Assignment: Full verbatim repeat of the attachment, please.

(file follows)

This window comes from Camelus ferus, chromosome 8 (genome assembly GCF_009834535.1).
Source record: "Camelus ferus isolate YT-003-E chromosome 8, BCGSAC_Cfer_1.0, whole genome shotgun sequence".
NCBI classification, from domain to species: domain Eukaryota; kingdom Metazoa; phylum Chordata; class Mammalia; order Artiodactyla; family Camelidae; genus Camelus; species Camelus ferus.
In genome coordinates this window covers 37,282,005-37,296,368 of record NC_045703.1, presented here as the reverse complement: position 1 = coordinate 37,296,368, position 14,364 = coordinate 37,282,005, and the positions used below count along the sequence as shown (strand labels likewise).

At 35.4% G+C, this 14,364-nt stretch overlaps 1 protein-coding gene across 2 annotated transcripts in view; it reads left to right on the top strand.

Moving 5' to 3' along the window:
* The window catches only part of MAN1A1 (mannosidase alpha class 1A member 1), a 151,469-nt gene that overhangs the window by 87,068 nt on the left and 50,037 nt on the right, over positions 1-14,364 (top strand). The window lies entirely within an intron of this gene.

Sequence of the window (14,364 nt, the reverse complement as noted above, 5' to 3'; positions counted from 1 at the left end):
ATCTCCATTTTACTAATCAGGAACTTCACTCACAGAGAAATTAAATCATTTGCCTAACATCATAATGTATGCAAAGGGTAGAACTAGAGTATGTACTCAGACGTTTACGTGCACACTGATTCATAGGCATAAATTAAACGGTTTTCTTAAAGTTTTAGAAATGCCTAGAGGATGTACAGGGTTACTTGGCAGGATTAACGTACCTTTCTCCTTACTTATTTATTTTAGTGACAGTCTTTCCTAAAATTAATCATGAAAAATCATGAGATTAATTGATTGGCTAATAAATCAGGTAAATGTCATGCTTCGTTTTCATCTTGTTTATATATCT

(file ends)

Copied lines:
This window comes from Camelus ferus, chromosome 8 (genome assembly GCF_009834535.1).
Source record: "Camelus ferus isolate YT-003-E chromosome 8, BCGSAC_Cfer_1.0, whole genome shotgun sequence".
NCBI classification, from domain to species: domain Eukaryota; kingdom Metazoa; phylum Chordata; class Mammalia; order Artiodactyla; family Camelidae; genus Camelus; species Camelus ferus.
In genome coordinates this window covers 37,282,005-37,296,368 of record NC_045703.1, presented here as the reverse complement: position 1 = coordinate 37,296,368, position 14,364 = coordinate 37,282,005, and the positions used below count along the sequence as shown (strand labels likewise).

At 35.4% G+C, this 14,364-nt stretch overlaps 1 protein-coding gene across 2 annotated transcripts in view; it reads left to right on the top strand.

Moving 5' to 3' along the window:
* The window catches only part of MAN1A1 (mannosidase alpha class 1A member 1), a 151,469-nt gene that overhangs the window by 87,068 nt on the left and 50,037 nt on the right, over positions 1-14,364 (top strand). The window lies entirely within an intron of this gene.

Sequence of the window (14,364 nt, the reverse complement as noted above, 5' to 3'; positions counted from 1 at the left end):
ATCTCCATTTTACTAATCAGGAACTTCACTCACAGAGAAATTAAATCATTTGCCTAACATCATAATGTATGCAAAGGGTAGAACTAGAGTATGTACTCAGACGTTTACGTGCACACTGATTCATAGGCATAAATTAAACGGTTTTCTTAAAGTTTTAGAAATGCCTAGAGGATGTACAGGGTTACTTGGCAGGATTAACGTACCTTTCTCCTTACTTATTTATTTTAGTGACAGTCTTTCCTAAAATTAATCATGAAAAATCATGAGATTAATTGATTGGCTAATAAATCAGGTAAATGTCATGCTTCGTTTTCATCTTGTTTATATATCT